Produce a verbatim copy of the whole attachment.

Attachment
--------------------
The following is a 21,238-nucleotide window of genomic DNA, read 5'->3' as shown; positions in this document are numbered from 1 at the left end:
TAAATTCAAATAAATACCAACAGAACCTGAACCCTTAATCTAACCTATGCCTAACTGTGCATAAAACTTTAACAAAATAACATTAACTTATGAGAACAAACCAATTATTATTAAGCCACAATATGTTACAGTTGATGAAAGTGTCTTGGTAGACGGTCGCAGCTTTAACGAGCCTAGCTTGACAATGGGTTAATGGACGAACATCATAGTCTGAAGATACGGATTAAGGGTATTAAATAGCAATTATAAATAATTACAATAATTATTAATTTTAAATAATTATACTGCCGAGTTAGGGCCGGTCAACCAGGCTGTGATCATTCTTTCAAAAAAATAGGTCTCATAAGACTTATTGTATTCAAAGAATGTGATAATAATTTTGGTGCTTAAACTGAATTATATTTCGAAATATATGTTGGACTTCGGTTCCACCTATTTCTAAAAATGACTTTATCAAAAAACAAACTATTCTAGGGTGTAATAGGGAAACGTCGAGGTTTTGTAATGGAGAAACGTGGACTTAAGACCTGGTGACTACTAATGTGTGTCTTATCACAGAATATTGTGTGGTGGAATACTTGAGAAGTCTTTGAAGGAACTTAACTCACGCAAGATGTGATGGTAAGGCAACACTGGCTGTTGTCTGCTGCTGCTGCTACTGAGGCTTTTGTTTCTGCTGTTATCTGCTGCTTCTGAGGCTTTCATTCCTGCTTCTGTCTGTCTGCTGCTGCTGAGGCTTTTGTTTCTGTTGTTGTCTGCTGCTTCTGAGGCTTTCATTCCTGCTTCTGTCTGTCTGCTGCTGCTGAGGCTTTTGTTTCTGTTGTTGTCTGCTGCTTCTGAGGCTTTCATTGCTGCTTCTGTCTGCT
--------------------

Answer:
The following is a 21,238-nucleotide window of genomic DNA, read 5'->3' as shown; positions in this document are numbered from 1 at the left end:
TAAATTCAAATAAATACCAACAGAACCTGAACCCTTAATCTAACCTATGCCTAACTGTGCATAAAACTTTAACAAAATAACATTAACTTATGAGAACAAACCAATTATTATTAAGCCACAATATGTTACAGTTGATGAAAGTGTCTTGGTAGACGGTCGCAGCTTTAACGAGCCTAGCTTGACAATGGGTTAATGGACGAACATCATAGTCTGAAGATACGGATTAAGGGTATTAAATAGCAATTATAAATAATTACAATAATTATTAATTTTAAATAATTATACTGCCGAGTTAGGGCCGGTCAACCAGGCTGTGATCATTCTTTCAAAAAAATAGGTCTCATAAGACTTATTGTATTCAAAGAATGTGATAATAATTTTGGTGCTTAAACTGAATTATATTTCGAAATATATGTTGGACTTCGGTTCCACCTATTTCTAAAAATGACTTTATCAAAAAACAAACTATTCTAGGGTGTAATAGGGAAACGTCGAGGTTTTGTAATGGAGAAACGTGGACTTAAGACCTGGTGACTACTAATGTGTGTCTTATCACAGAATATTGTGTGGTGGAATACTTGAGAAGTCTTTGAAGGAACTTAACTCACGCAAGATGTGATGGTAAGGCAACACTGGCTGTTGTCTGCTGCTGCTGCTACTGAGGCTTTTGTTTCTGCTGTTATCTGCTGCTTCTGAGGCTTTCATTCCTGCTTCTGTCTGTCTGCTGCTGCTGAGGCTTTTGTTTCTGTTGTTGTCTGCTGCTTCTGAGGCTTTCATTCCTGCTTCTGTCTGTCTGCTGCTGCTGAGGCTTTTGTTTCTGTTGTTGTCTGCTGCTTCTGAGGCTTTCATTGCTGCTTCTGTCTGCT